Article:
Rupture discs help test plausibility of a common movie scene.

Rupture disc manufacturer Oseco, helped the cast from the TV show MythBusters test the feasibility of a popular movie myth. In its fifth appearance for a myth entitled “What is Bombproof?”, the show used Oseco’s rupture discs to determine the protection everyday objects offer the human body against an explosion.

The Discovery Channel’s MythBusters puts myths found in urban legend and movies to the test under real world conditions. The results are then used to categorize the myths as “Confirmed,” “Plausible,” or “Busted.”

In the latest episode, the show placed Oseco rupture discs behind wooden tables, cars, dumpsters, and brick walls to test how well these objects could shield the discs, and thereby a human from a blast. The myth comes from a common movie scene, where characters dive behind everyday objects and are protected from a nearby explosion.

The MythBusters cast used discs calibrated to burst at 13 PSI and 75 PSI, which are the amounts of force the human body can endure before experiencing injury and certain death. First, discs were placed at intervals around a charge of three pounds of C4 plastic explosive to establish injury and death zones at 20 and 10 feet from the epicenter without protection.

Having control data, the cast then tested wooden tables, cars, metal dumpsters, and brick walls. Each object was placed at 10 and 20 feet from a three-pound charge of C4, with an Oseco rupture disc shielded behind the object. In a surprising conclusion, the cast confirmed that all objects prevented the blasts’ shockwaves from causing injury at 20 feet and death at 10 feet. The most effective barrier, the brick wall, was able to protect against both death and injury at 10 feet. However, the MythBusters did note that their experiments did not take the damage caused by flying shrapnel into consideration.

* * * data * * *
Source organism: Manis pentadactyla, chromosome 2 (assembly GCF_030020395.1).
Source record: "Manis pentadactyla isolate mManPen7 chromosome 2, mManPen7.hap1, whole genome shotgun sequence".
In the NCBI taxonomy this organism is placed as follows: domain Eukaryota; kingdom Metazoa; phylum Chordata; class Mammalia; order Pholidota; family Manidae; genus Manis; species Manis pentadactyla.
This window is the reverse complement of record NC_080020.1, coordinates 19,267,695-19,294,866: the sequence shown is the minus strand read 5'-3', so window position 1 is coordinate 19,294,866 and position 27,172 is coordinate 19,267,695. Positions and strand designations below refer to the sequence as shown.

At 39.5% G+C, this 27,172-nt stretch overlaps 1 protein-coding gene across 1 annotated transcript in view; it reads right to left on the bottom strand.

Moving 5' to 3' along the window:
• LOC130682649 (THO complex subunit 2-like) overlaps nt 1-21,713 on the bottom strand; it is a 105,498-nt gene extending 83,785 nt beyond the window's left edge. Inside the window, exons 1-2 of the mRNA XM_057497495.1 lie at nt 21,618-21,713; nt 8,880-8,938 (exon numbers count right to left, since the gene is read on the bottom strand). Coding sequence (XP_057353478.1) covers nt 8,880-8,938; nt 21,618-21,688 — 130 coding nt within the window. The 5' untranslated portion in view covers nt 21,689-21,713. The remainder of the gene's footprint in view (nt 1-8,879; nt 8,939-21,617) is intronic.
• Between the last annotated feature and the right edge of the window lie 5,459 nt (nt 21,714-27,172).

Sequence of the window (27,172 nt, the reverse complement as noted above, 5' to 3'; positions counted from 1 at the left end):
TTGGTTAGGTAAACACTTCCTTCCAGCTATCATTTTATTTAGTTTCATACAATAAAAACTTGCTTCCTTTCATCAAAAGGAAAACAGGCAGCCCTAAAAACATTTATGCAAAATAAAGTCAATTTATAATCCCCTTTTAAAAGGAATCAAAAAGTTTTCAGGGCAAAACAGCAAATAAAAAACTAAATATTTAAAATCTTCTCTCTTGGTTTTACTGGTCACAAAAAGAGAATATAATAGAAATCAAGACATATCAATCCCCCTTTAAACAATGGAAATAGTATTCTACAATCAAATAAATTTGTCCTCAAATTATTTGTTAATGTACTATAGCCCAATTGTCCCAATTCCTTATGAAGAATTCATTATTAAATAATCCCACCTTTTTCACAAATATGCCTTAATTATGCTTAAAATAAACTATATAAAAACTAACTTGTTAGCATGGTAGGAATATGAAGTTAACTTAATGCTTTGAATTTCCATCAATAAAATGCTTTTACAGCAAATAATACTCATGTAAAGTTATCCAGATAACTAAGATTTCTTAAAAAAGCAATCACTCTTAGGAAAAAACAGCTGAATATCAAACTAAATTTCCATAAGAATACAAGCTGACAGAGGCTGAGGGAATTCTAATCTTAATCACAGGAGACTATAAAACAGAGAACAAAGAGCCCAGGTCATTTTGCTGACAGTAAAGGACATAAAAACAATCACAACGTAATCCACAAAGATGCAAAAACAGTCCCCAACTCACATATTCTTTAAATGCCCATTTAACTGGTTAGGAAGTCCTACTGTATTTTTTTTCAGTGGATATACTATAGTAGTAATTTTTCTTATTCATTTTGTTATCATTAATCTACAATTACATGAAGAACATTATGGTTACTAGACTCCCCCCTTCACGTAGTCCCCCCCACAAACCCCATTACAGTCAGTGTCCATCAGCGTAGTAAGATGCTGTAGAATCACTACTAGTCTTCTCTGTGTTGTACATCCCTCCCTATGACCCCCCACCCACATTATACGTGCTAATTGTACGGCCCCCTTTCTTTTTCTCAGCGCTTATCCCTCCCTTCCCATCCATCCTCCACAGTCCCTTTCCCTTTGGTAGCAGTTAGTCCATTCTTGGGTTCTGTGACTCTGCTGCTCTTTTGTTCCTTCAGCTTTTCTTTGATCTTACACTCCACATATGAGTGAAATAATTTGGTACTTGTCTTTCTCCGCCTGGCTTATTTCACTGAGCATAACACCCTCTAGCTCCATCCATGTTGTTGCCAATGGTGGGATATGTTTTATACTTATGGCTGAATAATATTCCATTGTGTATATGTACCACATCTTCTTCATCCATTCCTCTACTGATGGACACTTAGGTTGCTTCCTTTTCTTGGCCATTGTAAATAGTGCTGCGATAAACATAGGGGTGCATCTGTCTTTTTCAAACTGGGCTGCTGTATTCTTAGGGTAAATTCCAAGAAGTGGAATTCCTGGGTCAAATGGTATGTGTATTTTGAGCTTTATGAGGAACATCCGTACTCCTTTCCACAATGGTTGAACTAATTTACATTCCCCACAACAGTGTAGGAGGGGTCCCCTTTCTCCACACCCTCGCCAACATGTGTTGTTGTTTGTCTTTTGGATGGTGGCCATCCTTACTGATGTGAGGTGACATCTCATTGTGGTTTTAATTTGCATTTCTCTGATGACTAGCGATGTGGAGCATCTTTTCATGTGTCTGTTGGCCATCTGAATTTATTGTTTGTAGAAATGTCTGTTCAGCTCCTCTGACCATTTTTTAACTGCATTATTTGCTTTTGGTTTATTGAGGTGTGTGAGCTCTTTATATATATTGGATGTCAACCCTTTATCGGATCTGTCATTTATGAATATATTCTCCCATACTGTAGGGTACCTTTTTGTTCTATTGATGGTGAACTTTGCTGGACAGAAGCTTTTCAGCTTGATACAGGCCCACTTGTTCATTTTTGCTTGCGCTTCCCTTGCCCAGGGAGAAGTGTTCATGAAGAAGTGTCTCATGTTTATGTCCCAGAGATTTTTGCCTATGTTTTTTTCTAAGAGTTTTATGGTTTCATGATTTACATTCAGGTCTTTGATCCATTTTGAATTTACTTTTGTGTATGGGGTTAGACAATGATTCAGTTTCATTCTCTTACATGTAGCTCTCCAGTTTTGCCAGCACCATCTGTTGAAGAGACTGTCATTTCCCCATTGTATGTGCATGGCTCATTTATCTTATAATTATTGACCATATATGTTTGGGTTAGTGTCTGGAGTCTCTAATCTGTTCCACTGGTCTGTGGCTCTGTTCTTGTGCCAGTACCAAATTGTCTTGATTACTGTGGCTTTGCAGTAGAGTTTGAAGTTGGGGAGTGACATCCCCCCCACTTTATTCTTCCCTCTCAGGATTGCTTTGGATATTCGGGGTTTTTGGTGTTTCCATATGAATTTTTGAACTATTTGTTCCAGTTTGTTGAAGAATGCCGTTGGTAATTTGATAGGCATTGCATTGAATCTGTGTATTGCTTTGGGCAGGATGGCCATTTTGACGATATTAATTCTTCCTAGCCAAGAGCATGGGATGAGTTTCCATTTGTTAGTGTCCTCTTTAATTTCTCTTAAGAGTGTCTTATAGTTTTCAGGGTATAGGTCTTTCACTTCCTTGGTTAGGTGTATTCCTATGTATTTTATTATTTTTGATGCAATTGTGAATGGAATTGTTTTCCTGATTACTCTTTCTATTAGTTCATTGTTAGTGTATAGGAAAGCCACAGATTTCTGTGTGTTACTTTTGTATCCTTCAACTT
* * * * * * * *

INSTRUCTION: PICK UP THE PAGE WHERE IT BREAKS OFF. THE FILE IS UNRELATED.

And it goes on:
In the past, the MythBusters cast has turned to Oseco when they needed help measuring the destructive effects of explosions. In previous episodes, Oseco’s discs were used to determine the protection water provides from explosions, and to test whether a person could be exposed to a blast that would “knock your socks off” without experiencing a deadly amount of force.